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COPD smokers can figure out how long they can live based on their pack years

(RxWiki News) Whether smokers go through a pack a day or just a couple of cigarettes, it may be important for patients to keep track of how much they light up.

Looking at the smoking history of patients with chronic obstructive pulmonary disorder (COPD) could help doctors predict how long they'll live.

"Stop smoking - now."

When doctors look at patients with COPD, one of the most common lung diseases, they look at each patient's pack-years, or the number of 20-cigarette packages smoked daily for one year.

The study, led by Saher Shaker, from Gentofte University Hospital in Denmark, found that pack-years is key to predicting how long patients with COPD will live.

They studied 208 people with COPD and measured patients' lung function, number of pack-years and whether they had emphysema, which is a type of COPD.

Researchers accounted for their age and patient history.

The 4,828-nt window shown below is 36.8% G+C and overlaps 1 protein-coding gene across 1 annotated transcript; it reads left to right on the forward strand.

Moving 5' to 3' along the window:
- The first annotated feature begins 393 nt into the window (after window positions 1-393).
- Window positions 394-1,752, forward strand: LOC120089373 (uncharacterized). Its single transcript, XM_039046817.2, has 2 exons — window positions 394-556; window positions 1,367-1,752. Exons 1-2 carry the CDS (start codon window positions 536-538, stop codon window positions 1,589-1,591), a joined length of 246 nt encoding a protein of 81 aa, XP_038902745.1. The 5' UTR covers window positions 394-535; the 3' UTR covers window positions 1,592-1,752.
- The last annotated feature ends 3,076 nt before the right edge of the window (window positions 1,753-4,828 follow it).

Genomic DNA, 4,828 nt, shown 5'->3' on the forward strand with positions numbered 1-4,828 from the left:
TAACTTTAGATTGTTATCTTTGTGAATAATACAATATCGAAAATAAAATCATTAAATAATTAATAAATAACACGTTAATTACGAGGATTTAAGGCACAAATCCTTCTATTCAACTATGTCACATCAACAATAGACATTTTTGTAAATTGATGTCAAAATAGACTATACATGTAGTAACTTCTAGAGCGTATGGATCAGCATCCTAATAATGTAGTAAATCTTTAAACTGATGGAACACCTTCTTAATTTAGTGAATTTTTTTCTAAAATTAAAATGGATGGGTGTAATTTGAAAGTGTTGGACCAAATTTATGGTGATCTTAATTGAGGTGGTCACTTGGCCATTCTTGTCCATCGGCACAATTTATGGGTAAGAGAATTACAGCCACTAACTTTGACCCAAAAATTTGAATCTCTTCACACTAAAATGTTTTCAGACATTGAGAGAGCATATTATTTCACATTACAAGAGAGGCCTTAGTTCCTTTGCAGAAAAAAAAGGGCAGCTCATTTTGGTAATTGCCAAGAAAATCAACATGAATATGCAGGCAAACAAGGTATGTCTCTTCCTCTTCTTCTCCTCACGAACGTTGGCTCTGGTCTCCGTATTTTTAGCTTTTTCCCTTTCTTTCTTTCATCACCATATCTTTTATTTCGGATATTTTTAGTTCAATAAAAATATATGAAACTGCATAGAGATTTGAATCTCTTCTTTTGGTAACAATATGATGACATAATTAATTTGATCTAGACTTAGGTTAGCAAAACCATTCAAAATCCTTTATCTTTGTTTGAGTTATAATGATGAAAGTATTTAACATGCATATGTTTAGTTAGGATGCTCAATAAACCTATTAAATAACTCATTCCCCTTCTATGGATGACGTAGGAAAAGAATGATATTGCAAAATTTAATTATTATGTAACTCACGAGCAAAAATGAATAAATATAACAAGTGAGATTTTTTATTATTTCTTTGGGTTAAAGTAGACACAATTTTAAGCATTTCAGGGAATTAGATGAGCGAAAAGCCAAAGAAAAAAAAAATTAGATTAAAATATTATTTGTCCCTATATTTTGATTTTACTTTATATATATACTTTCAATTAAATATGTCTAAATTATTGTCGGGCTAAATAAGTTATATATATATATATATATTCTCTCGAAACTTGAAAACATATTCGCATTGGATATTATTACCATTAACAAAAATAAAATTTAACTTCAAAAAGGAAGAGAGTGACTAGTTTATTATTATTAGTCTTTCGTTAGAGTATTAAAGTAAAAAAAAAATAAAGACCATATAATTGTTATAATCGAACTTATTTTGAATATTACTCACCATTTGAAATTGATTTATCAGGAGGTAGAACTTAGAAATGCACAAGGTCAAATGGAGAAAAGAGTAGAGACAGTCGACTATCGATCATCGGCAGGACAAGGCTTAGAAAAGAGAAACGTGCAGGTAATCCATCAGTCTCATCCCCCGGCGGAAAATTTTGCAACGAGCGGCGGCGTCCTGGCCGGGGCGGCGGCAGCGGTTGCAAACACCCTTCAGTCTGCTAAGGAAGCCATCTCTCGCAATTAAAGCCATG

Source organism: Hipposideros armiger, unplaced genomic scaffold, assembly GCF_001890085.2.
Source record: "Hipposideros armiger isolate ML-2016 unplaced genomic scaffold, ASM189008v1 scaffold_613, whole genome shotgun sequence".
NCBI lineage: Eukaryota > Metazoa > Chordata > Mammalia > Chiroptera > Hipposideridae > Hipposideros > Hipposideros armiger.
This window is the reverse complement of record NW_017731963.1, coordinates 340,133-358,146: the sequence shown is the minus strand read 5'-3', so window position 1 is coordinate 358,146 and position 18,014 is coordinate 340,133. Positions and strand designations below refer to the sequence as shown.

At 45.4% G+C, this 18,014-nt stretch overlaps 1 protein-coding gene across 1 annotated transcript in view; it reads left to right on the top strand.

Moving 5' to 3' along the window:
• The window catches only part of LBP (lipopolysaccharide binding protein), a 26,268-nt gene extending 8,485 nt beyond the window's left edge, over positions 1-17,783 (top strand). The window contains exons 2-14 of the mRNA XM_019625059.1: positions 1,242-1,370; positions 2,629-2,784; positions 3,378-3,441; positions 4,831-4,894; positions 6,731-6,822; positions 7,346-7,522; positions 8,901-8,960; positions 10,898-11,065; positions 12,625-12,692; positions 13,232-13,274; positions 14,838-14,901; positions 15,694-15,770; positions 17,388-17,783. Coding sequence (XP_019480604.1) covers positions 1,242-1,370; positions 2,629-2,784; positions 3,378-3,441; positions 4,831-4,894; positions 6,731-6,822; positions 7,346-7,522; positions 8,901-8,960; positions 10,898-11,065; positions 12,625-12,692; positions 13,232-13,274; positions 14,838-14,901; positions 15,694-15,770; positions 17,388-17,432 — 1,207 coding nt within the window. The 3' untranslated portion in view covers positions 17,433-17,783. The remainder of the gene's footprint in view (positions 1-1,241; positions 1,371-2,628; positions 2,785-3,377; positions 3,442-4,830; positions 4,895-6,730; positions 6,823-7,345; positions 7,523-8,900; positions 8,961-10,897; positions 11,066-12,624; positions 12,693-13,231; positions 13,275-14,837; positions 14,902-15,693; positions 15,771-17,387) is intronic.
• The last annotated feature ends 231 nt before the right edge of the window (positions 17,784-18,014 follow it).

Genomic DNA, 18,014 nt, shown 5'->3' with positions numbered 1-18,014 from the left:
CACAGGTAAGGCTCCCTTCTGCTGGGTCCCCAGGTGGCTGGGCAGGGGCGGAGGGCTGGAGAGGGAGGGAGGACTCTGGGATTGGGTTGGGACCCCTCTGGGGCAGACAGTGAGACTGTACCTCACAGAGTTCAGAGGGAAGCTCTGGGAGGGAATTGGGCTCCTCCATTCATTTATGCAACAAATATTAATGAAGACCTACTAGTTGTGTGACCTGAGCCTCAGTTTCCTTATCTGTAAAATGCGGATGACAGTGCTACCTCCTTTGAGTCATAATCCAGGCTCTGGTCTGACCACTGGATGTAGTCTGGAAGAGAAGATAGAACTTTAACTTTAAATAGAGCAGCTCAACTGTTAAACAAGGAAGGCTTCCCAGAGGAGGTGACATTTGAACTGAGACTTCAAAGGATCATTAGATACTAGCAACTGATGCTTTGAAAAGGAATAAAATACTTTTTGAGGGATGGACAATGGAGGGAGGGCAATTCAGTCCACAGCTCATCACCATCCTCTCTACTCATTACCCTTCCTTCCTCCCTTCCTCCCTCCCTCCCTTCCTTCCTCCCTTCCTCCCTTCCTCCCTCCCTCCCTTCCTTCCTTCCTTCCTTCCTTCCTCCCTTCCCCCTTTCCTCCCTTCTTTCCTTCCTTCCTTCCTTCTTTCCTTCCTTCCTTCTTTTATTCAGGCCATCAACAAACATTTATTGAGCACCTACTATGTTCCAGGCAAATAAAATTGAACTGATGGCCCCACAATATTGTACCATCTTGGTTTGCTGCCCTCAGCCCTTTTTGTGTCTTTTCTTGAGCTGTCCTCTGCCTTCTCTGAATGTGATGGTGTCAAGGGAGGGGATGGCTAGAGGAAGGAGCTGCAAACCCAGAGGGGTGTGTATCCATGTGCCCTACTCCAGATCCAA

From the start of the study, the average survival time was 10.4 years, and 104 patients died by the end.

They found that the age of the patient, the pack-years smoked, and the area of the lungs damaged by emphysema significantly predicted mortality.

“Our results have clinical relevance as we have identified three factors, pack–years, age and area of emphysema, as strong predictors of mortality in COPD," Dr. Shaker said.

"It was also interesting to note that measurements taken from the lung function tests did not reach statistical significance.”

The results are in the preliminary stages and still need to be reviewed.

Information on how the study was funded as well as any conflicts of interest was not available at the time of publication.

The study was presented Sept. 4 at the European Respiratory Society’s Annual Congress in Vienna, Austria.

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Review Date: 
September 16, 2012